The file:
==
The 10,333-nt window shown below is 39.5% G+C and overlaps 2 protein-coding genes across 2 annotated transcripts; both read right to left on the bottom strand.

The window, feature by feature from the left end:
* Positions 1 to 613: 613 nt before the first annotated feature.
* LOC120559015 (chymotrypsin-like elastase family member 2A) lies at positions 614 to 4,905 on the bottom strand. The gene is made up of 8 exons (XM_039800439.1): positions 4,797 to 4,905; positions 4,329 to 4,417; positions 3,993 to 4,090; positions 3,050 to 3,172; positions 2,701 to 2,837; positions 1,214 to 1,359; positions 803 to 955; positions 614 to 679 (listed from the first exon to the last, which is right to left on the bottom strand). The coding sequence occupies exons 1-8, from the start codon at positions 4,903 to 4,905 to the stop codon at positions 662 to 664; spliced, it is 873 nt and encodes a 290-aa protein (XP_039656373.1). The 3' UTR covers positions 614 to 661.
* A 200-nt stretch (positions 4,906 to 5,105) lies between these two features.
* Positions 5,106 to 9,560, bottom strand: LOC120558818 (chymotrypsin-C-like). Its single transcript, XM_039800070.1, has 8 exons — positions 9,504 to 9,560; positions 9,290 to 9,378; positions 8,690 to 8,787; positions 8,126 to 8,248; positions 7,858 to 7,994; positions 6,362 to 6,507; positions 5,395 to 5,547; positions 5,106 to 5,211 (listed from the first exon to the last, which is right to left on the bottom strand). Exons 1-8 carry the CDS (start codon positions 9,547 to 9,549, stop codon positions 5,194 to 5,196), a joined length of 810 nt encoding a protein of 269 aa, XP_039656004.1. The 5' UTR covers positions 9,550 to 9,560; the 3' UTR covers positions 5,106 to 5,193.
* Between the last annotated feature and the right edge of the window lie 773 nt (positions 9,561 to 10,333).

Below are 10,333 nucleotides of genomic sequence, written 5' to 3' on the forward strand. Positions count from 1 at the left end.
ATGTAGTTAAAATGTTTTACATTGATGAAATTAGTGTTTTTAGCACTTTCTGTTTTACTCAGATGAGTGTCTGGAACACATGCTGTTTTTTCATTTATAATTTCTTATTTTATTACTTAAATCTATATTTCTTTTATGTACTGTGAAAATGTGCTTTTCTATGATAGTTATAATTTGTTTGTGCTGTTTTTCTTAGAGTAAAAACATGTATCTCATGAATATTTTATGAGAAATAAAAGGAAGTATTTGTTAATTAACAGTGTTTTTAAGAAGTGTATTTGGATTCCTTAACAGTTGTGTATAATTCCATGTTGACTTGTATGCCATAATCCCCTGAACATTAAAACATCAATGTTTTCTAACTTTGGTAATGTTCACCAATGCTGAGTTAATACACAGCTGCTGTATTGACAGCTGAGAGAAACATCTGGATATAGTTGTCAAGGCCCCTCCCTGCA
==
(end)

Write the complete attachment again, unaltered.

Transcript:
The 10,333-nt window shown below is 39.5% G+C and overlaps 2 protein-coding genes across 2 annotated transcripts; both read right to left on the bottom strand.

The window, feature by feature from the left end:
* Positions 1 to 613: 613 nt before the first annotated feature.
* LOC120559015 (chymotrypsin-like elastase family member 2A) lies at positions 614 to 4,905 on the bottom strand. The gene is made up of 8 exons (XM_039800439.1): positions 4,797 to 4,905; positions 4,329 to 4,417; positions 3,993 to 4,090; positions 3,050 to 3,172; positions 2,701 to 2,837; positions 1,214 to 1,359; positions 803 to 955; positions 614 to 679 (listed from the first exon to the last, which is right to left on the bottom strand). The coding sequence occupies exons 1-8, from the start codon at positions 4,903 to 4,905 to the stop codon at positions 662 to 664; spliced, it is 873 nt and encodes a 290-aa protein (XP_039656373.1). The 3' UTR covers positions 614 to 661.
* A 200-nt stretch (positions 4,906 to 5,105) lies between these two features.
* Positions 5,106 to 9,560, bottom strand: LOC120558818 (chymotrypsin-C-like). Its single transcript, XM_039800070.1, has 8 exons — positions 9,504 to 9,560; positions 9,290 to 9,378; positions 8,690 to 8,787; positions 8,126 to 8,248; positions 7,858 to 7,994; positions 6,362 to 6,507; positions 5,395 to 5,547; positions 5,106 to 5,211 (listed from the first exon to the last, which is right to left on the bottom strand). Exons 1-8 carry the CDS (start codon positions 9,547 to 9,549, stop codon positions 5,194 to 5,196), a joined length of 810 nt encoding a protein of 269 aa, XP_039656004.1. The 5' UTR covers positions 9,550 to 9,560; the 3' UTR covers positions 5,106 to 5,193.
* Between the last annotated feature and the right edge of the window lie 773 nt (positions 9,561 to 10,333).

Below are 10,333 nucleotides of genomic sequence, written 5' to 3' on the forward strand. Positions count from 1 at the left end.
ATGTAGTTAAAATGTTTTACATTGATGAAATTAGTGTTTTTAGCACTTTCTGTTTTACTCAGATGAGTGTCTGGAACACATGCTGTTTTTTCATTTATAATTTCTTATTTTATTACTTAAATCTATATTTCTTTTATGTACTGTGAAAATGTGCTTTTCTATGATAGTTATAATTTGTTTGTGCTGTTTTTCTTAGAGTAAAAACATGTATCTCATGAATATTTTATGAGAAATAAAAGGAAGTATTTGTTAATTAACAGTGTTTTTAAGAAGTGTATTTGGATTCCTTAACAGTTGTGTATAATTCCATGTTGACTTGTATGCCATAATCCCCTGAACATTAAAACATCAATGTTTTCTAACTTTGGTAATGTTCACCAATGCTGAGTTAATACACAGCTGCTGTATTGACAGCTGAGAGAAACATCTGGATATAGTTGTCAAGGCCCCTCCCTGCA